The Interpretive Program: Part 2
By 1950 the goal to portray the Whitmans against the background of Old Oregon was established. However, to place the Whitmans accurately in this historic context required presenting the Cayuse--a new and difficult challenge. In fact, the new museum cases selected to interpret the Whitman story by Park Naturalist Merlin K. Potts and Superintendent Macy in 1952 did not include one display about the Cayuse.  Regional Naturalist Dorr Yeager and Regional Historian Aubrey Neasham quickly recommended including such a display.  Superintendent Weldon explained that the original thought "was to keep it all Whitman at first," but acknowledged that perhaps it "would be better to get a little of the Indian background."  The exhibit cases finally approved for construction included one Indian exhibit and one missionary exhibit.  However, gathering information about the Cayuse was not an easy task for Superintendent Weldon: "We have very little Indian culture references in our own library and notes. Lots of Whitman history but not much about the Indians." 
Regardless of this difficulty, the interpretive section of the park's Master Plan, revised in 1953 by Superintendent Weldon, concurred with Garth's 1943 evaluation that the Indians were an important secondary theme:
The issues of northwest expansion and the Cayuse Indians provided the background information with which to highlight the Whitmans and explain their place in the history of the west.
Unfortunately, Superintendent Weldon found the temporary museum's multiple role -- "museum-workshop-office-library-file room-everything!"  -- inadequate for even two new exhibits. Thus, partly due to insufficient space and partly because of insufficient funds, the new cases were not installed. Instead the old cases were simply updated with new artifacts until the visitor center museum was constructed in 1964. 
Prior to 1959, the Whitmans were recognized predominantly for aiding settlers at the mission and encouraging expansion by bringing wagons and women west. However, after 1959, the Whitmans were interpreted as the archetypal pioneers, embodiments of the pioneer spirit, struggling to tame a wilderness. This was a major interpretive shift--one that would last for years.
In conjunction with the Mission 66 development program, Park Historian Jack Farr and Associate Professor of History Dr. Robert Whitner wrote a Museum Prospectus in 1959 to replace Tom Garth's 1943 version. Initially, Farr and Whitner interpreted the Whitmans in the tradition of Custodian Garth--figures instrumental in aiding westward expansion because of their association with the Oregon Trail. Again, this association alone made them worthy of national recognition:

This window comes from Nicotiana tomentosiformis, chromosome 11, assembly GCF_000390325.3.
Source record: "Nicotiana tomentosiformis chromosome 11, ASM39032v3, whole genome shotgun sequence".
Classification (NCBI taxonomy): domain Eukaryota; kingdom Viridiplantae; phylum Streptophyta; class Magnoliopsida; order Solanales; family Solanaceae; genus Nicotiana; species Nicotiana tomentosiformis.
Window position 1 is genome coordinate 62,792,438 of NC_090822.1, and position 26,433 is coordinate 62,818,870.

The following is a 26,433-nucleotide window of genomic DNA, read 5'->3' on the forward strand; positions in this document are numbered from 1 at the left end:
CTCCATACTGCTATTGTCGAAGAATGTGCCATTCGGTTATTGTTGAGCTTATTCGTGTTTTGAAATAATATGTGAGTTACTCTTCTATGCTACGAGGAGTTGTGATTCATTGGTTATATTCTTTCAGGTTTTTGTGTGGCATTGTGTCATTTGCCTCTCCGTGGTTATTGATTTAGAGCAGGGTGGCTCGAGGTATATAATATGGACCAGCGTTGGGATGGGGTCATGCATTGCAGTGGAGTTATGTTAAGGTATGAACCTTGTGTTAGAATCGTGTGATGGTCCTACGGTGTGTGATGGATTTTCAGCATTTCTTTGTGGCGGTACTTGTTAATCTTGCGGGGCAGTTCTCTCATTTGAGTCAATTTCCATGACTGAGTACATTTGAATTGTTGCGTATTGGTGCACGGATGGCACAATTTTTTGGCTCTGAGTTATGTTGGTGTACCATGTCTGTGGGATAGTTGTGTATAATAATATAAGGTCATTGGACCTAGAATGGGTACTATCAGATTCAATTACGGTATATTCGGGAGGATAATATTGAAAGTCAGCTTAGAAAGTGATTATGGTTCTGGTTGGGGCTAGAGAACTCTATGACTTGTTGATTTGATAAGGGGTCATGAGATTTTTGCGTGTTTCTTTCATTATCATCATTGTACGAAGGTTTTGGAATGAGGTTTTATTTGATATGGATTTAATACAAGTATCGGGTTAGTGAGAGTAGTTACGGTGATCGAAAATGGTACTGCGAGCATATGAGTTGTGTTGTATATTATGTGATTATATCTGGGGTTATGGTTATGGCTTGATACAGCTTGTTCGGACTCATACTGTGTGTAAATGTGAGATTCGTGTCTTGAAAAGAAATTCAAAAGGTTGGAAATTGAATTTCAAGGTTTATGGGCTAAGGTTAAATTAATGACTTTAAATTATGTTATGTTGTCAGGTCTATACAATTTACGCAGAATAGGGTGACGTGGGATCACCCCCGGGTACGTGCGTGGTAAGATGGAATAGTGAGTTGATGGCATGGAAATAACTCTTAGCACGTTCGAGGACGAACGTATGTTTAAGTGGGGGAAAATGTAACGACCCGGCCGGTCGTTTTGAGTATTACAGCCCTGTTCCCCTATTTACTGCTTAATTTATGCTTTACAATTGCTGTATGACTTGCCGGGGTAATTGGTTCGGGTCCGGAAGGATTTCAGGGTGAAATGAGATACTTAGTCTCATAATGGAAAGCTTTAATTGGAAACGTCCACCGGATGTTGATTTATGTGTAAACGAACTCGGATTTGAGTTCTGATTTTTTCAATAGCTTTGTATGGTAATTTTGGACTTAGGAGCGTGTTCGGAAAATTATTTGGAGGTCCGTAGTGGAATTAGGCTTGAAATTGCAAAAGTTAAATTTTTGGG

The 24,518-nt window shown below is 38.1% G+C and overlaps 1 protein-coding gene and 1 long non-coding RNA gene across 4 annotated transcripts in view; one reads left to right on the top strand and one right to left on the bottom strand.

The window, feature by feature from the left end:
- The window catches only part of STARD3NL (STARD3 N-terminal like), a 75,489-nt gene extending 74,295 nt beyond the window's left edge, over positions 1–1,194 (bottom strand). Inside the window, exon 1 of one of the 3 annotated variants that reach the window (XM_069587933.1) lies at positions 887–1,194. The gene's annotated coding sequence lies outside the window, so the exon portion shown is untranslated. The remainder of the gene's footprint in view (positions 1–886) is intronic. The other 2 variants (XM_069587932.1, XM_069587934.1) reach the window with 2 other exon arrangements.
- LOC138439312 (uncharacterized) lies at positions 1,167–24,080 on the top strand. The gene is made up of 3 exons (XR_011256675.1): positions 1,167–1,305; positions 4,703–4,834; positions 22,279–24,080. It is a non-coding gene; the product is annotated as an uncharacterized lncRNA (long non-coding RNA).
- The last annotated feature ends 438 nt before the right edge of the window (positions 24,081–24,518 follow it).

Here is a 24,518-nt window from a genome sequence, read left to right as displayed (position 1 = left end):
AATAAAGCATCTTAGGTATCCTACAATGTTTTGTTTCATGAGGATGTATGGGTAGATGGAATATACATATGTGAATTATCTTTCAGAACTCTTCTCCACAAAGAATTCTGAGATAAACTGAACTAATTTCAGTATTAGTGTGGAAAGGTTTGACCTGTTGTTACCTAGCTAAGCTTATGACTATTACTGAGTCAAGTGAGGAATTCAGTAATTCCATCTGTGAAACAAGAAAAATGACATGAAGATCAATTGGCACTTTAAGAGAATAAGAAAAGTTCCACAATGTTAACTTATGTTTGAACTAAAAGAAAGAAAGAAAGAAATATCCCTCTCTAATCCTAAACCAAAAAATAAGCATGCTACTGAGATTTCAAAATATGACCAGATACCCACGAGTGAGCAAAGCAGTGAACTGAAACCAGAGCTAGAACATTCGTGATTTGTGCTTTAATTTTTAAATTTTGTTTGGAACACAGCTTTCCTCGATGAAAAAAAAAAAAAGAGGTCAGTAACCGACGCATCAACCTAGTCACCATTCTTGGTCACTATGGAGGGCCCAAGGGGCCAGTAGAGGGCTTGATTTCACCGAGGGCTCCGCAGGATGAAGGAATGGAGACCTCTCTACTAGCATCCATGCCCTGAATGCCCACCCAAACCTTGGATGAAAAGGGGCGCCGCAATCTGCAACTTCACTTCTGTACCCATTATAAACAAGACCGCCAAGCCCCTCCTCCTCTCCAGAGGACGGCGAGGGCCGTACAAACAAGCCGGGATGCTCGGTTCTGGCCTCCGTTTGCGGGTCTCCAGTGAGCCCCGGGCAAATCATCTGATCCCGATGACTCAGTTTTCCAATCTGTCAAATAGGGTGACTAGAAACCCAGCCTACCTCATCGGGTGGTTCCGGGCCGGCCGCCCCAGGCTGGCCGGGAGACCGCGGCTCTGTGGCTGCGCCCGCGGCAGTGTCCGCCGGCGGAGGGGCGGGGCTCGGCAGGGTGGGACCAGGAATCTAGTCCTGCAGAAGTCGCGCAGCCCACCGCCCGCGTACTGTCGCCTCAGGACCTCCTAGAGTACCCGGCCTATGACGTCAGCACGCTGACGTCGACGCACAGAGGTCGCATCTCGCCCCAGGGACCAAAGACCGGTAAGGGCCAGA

In other words, the 1959 Prospectus claimed that the Whitmans were largely responsible for pioneer settlement. However, Acting Regional Director Maier disagreed with this interpretation and presented a more conservative evaluation of their significance:
The Whitmans had neither secured Old Oregon for the United States nor were they responsible for the flood of settlers during the 1840s. Although they laid the groundwork for emigration, like the explorers and trappers before them, many other factors influenced emigration. Thus, by 1960, the traditional interpretation that recognized the Whitmans for their aid to settlers was replaced by another, more abstract approach that recognized their goals and ideals. Assistant Regional Director Maier explained:
The Whitmans' idealism and commitment to their beliefs were clearly the new interpretive focus. In addition to recognizing the Whitmans' spiritual drive and commitment, the new interpretation explained why the Whitmans were valuable for the present generation. The Master Plan, approved in 1959 by Director Wirth, explained that visitors would develop:
In addition to being inspired by the Whitmans, Superintendent Kennedy explained that the visitor
Thus, the Whitmans' commitment and pioneer spirit were viewed as qualities in which citizens could identify and feel proud. The Whitmans were interpreted as struggling and sacrificing for a goal greater than themselves; this struggle alone made them worthy of recognition.
Did You Know?
The tule lodge offers a comfortable place for the people inside. The structure is held up by wooden poles and covered with mats made of tule. Tules are a type of sedge; they grow in marshy areas; and are also called "bullrushes." Tules are stronger than they look. A tule lodge can withstand rain and wind.